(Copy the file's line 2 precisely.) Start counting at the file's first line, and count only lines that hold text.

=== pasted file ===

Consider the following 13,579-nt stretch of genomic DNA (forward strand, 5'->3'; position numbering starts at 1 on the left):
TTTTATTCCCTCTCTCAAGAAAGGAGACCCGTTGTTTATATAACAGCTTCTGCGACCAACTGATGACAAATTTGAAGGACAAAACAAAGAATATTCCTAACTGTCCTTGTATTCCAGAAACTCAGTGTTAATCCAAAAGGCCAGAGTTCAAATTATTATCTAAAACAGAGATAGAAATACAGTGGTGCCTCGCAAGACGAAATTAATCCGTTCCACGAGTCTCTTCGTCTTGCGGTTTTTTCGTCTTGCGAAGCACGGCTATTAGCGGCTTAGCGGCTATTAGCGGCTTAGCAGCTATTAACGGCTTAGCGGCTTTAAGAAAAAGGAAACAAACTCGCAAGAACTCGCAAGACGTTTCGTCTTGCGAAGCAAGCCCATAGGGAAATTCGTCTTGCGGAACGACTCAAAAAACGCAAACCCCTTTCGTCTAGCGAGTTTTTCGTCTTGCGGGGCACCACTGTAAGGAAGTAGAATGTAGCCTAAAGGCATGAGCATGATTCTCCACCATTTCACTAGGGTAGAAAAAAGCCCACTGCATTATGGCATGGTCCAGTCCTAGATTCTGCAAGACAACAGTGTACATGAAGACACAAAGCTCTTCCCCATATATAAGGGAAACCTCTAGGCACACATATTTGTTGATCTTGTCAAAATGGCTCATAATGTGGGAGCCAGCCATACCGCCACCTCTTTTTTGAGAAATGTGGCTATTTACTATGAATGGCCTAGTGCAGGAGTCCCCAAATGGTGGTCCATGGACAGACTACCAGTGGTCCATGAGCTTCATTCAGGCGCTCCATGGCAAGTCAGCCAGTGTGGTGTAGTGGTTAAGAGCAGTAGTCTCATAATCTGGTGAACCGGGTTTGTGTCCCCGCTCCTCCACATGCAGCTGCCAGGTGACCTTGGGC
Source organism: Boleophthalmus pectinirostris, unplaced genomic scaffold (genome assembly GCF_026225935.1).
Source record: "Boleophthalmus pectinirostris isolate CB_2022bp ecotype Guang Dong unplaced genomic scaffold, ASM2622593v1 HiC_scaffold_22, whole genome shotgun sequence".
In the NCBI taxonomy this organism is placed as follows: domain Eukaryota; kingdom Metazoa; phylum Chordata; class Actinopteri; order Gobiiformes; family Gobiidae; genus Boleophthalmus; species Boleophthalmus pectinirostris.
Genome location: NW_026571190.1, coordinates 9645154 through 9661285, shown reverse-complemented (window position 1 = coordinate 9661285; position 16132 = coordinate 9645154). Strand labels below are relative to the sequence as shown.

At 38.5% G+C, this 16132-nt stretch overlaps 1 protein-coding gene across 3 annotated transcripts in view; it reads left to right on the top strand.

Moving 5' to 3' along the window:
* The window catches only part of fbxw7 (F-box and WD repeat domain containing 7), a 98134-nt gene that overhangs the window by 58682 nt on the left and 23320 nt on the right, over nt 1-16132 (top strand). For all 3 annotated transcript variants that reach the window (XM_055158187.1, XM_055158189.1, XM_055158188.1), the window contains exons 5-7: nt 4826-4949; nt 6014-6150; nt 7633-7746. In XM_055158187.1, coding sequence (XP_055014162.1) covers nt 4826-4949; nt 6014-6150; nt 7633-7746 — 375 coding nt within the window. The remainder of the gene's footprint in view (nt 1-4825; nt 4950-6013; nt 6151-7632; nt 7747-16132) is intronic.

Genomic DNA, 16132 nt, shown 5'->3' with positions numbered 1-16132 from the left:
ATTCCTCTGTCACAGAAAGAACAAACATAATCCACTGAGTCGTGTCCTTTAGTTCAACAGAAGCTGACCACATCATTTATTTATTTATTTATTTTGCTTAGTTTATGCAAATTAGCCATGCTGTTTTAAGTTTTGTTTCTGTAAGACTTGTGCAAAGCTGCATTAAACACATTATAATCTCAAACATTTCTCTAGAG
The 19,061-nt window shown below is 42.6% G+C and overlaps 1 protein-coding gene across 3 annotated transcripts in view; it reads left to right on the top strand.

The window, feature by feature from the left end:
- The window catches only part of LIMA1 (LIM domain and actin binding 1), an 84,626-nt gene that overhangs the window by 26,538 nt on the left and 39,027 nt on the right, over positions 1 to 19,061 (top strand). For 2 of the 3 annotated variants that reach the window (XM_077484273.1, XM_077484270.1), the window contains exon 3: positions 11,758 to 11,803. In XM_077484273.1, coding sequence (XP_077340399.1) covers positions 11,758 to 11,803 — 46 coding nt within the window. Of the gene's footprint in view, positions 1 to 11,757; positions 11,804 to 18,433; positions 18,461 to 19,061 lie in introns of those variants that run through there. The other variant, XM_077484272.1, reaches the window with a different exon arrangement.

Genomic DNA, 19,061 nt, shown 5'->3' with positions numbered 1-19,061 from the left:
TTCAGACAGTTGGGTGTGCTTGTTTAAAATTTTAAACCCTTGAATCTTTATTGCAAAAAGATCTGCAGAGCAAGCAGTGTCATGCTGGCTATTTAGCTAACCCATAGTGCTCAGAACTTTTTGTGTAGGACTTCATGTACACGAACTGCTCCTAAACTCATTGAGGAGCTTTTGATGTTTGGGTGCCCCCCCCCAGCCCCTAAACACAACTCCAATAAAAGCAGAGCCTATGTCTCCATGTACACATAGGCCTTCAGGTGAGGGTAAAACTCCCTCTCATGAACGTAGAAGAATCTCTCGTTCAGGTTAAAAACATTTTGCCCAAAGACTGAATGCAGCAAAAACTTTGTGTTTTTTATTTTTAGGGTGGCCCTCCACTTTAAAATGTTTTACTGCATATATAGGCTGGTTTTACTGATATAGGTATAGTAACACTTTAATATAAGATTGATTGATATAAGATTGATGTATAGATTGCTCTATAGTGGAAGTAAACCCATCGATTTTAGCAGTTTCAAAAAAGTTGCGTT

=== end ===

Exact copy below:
TTTTATTCCCTCTCTCAAGAAAGGAGACCCGTTGTTTATATAACAGCTTCTGCGACCAACTGATGACAAATTTGAAGGACAAAACAAAGAATATTCCTAACTGTCCTTGTATTCCAGAAACTCAGTGTTAATCCAAAAGGCCAGAGTTCAAATTATTATCTAAAACAGAGATAGAAATACAGTGGTGCCTCGCAAGACGAAATTAATCCGTTCCACGAGTCTCTTCGTCTTGCGGTTTTTTCGTCTTGCGAAGCACGGCTATTAGCGGCTTAGCGGCTATTAGCGGCTTAGCAGCTATTAACGGCTTAGCGGCTTTAAGAAAAAGGAAACAAACTCGCAAGAACTCGCAAGACGTTTCGTCTTGCGAAGCAAGCCCATAGGGAAATTCGTCTTGCGGAACGACTCAAAAAACGCAAACCCCTTTCGTCTAGCGAGTTTTTCGTCTTGCGGGGCACCACTGTAAGGAAGTAGAATGTAGCCTAAAGGCATGAGCATGATTCTCCACCATTTCACTAGGGTAGAAAAAAGCCCACTGCATTATGGCATGGTCCAGTCCTAGATTCTGCAAGACAACAGTGTACATGAAGACACAAAGCTCTTCCCCATATATAAGGGAAACCTCTAGGCACACATATTTGTTGATCTTGTCAAAATGGCTCATAATGTGGGAGCCAGCCATACCGCCACCTCTTTTTTGAGAAATGTGGCTATTTACTATGAATGGCCTAGTGCAGGAGTCCCCAAATGGTGGTCCATGGACAGACTACCAGTGGTCCATGAGCTTCATTCAGGCGCTCCATGGCAAGTCAGCCAGTGTGGTGTAGTGGTTAAGAGCAGTAGTCTCATAATCTGGTGAACCGGGTTTGTGTCCCCGCTCCTCCACATGCAGCTGCCAGGTGACCTTGGGC